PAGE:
Tag Archive for Remembrance
Children from two Bradford primary schools, one majority Asian and the other majority white, will come together on Remembrance Sunday to lay a wreath at the Bradford cenotaph made of giant poppies commemorating WW1 soldiers of all backgrounds.
Politicians from all parties have joined faith leaders, former military heads and charities to support Remember Together, a new initiative to promote integration by bringing people from different faiths and ethnic backgrounds together to mark Remembrance of their shared WW1 history.
Imams in mosques around the country will give remembrance-themed services at Friday prayers as part of Remember Together, a new initiative to promote integration by bringing people from different faiths and ethnic backgrounds together to mark Remembrance and the centenary of the First World War Armistice.
Naz Shah, MP for Bradford West, spoke at Bradford’s Cartwright Hall at a British Future event to explore how greater understanding of the First World War contribution from the Indian Army’s Muslim soldiers could help integration in Britain today.
“No culture wars please, we’re British” – WW1 Centenary should be about reconciliation, not victory, says public
Voters on both sides of the referendum divide reject more politicised interpretations of the WW1 Centenary and would rather focus on reconciliation than victory, according to new research tracking public attitudes to the Centenary commemorations.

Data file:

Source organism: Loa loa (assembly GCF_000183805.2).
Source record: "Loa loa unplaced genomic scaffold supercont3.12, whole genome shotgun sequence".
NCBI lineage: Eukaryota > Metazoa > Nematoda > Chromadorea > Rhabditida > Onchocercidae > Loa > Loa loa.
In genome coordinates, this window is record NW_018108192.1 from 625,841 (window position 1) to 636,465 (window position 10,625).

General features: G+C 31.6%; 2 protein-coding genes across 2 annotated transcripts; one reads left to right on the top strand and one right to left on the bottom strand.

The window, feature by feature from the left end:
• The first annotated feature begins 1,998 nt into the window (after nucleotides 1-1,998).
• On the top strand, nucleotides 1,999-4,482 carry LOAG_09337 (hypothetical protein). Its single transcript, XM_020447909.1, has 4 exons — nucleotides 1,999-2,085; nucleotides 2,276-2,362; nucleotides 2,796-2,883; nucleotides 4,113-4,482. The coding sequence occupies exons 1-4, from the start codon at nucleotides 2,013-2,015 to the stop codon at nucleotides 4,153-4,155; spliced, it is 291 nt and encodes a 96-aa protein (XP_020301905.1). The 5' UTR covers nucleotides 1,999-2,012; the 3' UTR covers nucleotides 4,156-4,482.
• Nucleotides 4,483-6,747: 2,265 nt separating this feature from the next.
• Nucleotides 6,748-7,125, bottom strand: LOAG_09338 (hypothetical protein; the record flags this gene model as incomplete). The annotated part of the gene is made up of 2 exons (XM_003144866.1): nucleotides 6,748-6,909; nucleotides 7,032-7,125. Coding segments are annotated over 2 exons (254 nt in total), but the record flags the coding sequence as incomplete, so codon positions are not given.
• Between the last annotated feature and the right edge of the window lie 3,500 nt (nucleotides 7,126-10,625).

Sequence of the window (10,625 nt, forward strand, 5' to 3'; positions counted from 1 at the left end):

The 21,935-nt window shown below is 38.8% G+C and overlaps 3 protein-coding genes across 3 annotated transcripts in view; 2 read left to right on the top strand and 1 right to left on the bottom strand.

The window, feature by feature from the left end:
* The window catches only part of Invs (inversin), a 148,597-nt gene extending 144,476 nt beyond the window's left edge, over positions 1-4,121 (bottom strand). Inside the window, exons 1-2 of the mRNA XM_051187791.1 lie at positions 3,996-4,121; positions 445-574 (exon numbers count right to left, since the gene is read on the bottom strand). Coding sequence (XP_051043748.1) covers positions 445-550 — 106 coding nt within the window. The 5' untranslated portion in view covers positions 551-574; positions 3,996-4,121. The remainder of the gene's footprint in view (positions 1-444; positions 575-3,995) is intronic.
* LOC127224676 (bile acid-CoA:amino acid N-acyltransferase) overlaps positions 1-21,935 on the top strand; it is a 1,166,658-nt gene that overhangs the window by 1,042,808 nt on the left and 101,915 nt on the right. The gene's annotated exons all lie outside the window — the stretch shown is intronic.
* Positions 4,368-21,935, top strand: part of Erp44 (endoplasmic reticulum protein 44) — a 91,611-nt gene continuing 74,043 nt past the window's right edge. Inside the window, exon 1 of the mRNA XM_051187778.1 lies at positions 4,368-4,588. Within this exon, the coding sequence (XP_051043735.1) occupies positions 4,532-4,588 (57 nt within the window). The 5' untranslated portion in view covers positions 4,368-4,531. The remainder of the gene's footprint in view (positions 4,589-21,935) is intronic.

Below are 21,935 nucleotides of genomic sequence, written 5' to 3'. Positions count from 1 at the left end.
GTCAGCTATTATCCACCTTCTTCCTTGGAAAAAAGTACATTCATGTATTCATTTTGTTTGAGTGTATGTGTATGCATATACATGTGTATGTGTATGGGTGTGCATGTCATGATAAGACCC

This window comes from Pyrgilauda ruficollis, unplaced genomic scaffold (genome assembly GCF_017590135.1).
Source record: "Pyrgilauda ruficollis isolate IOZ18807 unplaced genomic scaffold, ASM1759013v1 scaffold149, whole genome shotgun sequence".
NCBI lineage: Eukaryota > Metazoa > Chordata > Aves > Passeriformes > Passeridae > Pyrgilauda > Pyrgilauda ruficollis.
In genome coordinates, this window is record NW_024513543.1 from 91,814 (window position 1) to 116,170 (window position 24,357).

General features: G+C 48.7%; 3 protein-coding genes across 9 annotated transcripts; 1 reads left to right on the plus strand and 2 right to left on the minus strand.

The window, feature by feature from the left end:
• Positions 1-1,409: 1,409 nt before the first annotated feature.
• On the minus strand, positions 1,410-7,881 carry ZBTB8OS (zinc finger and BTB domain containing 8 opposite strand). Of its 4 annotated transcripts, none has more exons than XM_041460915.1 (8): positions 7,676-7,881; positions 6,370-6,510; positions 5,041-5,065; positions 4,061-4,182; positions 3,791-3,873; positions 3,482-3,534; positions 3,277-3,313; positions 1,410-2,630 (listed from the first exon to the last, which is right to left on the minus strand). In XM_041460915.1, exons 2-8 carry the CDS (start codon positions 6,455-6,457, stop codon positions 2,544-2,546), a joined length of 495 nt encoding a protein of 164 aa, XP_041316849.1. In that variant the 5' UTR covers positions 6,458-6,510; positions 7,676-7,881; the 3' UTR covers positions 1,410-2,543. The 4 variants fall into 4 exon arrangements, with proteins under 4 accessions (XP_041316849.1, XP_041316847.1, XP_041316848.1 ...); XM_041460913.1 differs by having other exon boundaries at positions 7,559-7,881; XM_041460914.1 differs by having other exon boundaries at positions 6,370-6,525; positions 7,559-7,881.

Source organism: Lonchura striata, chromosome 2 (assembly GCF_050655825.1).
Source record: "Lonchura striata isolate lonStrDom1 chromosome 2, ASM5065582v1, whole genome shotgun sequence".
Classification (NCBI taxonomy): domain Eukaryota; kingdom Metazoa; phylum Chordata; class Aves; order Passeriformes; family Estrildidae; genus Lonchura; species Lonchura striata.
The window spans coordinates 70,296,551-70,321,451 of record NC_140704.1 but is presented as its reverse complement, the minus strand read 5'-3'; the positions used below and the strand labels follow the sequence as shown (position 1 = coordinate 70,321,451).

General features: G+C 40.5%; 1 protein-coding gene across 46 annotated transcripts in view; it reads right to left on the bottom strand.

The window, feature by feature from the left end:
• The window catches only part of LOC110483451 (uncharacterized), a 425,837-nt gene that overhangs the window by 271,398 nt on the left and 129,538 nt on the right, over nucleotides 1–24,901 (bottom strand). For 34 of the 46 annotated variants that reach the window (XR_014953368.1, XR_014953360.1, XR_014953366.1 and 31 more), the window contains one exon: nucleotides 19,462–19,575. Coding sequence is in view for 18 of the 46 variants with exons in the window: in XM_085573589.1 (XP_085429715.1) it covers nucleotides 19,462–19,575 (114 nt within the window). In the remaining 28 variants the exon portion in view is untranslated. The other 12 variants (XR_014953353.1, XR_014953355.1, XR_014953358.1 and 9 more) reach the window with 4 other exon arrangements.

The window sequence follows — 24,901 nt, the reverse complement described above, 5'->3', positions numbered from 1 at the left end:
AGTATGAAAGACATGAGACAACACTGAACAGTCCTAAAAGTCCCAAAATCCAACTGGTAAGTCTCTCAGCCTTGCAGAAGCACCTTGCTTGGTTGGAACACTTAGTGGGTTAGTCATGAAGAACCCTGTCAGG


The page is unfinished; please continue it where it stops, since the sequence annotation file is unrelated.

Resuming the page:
British Future’s recent study into public attitudes to the First World War centenary showed that the single biggest increase in public knowledge about WW1 relates to the contribution of soldiers from the Empire and the Commonwealth who fought for Britain. Things Unseen produced two radio programmes looking at the contribution of Muslim and Sikh soldiers, why they fought, and the importance of that historical legacy now.
The installation ‘Blood Swept Lands and Seas of Red’, designed by ceramic artist Paul Cummins, which commemorates those fallen during the First World War already covers a huge swathe of the Tower of London’s dry moat, writes Joe Cryer.
As the British government seeks to ensure that centenary activities fully mark the contribution of Empire and Commonwealth soldiers, can it find common ground to reflect Australian and Canadian pride in the birth of a nation, Indian and Pakistani concerns about getting the form of recognition right, and South African scepticism about the contemporary relevance of a conflict fought between long lost Empires, asks Sunder Katwala.
The largest collective acts of commemoration this remembrance weekend will take place at sporting events. The Millennium Stadium at Cardiff Arms Park, Murrayfield and Twickenham will fall silent ahead of the rugby internationals, and more than half a million supporters will pay their respects at club grounds, large and small, around Britain, with red poppies embroidered into football shirts in the English and Scottish premier leagues, writes Matthew Rhodes.
With the centenary of the commencement of the Great War approaching, an opportunity presents itself to remember, to reflect, and to renew our national understanding of the shared histories that draw us together, as well as the way we pass on those understandings and identities to our children, says school teacher Michael Merrick.